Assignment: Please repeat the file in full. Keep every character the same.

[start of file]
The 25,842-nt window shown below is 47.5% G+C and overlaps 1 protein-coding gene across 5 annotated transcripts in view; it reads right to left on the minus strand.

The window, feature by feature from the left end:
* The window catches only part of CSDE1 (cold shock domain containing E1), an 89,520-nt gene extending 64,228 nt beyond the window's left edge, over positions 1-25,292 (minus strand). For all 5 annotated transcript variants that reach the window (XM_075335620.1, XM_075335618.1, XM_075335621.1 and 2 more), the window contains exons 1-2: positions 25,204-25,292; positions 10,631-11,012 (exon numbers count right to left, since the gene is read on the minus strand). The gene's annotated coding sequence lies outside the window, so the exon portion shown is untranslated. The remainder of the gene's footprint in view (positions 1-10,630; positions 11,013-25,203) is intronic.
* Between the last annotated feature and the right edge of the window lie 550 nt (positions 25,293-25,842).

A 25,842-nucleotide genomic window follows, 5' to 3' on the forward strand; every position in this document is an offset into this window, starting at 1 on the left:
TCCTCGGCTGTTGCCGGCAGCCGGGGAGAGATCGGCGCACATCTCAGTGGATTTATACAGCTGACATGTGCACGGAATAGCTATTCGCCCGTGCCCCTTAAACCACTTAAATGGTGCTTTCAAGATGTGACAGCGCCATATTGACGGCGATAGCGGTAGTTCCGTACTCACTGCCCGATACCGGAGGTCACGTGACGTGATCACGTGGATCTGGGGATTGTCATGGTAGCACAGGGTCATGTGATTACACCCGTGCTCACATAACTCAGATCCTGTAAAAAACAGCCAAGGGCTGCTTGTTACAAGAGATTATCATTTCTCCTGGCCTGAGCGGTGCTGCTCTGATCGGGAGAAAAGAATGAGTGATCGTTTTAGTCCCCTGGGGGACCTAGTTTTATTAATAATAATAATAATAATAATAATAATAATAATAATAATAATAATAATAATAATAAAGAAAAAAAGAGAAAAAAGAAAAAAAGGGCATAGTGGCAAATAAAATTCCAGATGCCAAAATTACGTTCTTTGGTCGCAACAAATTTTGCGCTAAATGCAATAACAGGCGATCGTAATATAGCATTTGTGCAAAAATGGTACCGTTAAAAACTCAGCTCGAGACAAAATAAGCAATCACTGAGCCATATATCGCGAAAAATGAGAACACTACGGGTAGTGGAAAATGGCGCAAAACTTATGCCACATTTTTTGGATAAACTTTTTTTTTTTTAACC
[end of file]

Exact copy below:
The 25,842-nt window shown below is 47.5% G+C and overlaps 1 protein-coding gene across 5 annotated transcripts in view; it reads right to left on the minus strand.

The window, feature by feature from the left end:
* The window catches only part of CSDE1 (cold shock domain containing E1), an 89,520-nt gene extending 64,228 nt beyond the window's left edge, over positions 1-25,292 (minus strand). For all 5 annotated transcript variants that reach the window (XM_075335620.1, XM_075335618.1, XM_075335621.1 and 2 more), the window contains exons 1-2: positions 25,204-25,292; positions 10,631-11,012 (exon numbers count right to left, since the gene is read on the minus strand). The gene's annotated coding sequence lies outside the window, so the exon portion shown is untranslated. The remainder of the gene's footprint in view (positions 1-10,630; positions 11,013-25,203) is intronic.
* Between the last annotated feature and the right edge of the window lie 550 nt (positions 25,293-25,842).

A 25,842-nucleotide genomic window follows, 5' to 3' on the forward strand; every position in this document is an offset into this window, starting at 1 on the left:
TCCTCGGCTGTTGCCGGCAGCCGGGGAGAGATCGGCGCACATCTCAGTGGATTTATACAGCTGACATGTGCACGGAATAGCTATTCGCCCGTGCCCCTTAAACCACTTAAATGGTGCTTTCAAGATGTGACAGCGCCATATTGACGGCGATAGCGGTAGTTCCGTACTCACTGCCCGATACCGGAGGTCACGTGACGTGATCACGTGGATCTGGGGATTGTCATGGTAGCACAGGGTCATGTGATTACACCCGTGCTCACATAACTCAGATCCTGTAAAAAACAGCCAAGGGCTGCTTGTTACAAGAGATTATCATTTCTCCTGGCCTGAGCGGTGCTGCTCTGATCGGGAGAAAAGAATGAGTGATCGTTTTAGTCCCCTGGGGGACCTAGTTTTATTAATAATAATAATAATAATAATAATAATAATAATAATAATAATAATAATAATAATAAAGAAAAAAAGAGAAAAAAGAAAAAAAGGGCATAGTGGCAAATAAAATTCCAGATGCCAAAATTACGTTCTTTGGTCGCAACAAATTTTGCGCTAAATGCAATAACAGGCGATCGTAATATAGCATTTGTGCAAAAATGGTACCGTTAAAAACTCAGCTCGAGACAAAATAAGCAATCACTGAGCCATATATCGCGAAAAATGAGAACACTACGGGTAGTGGAAAATGGCGCAAAACTTATGCCACATTTTTTGGATAAACTTTTTTTTTTTTAACC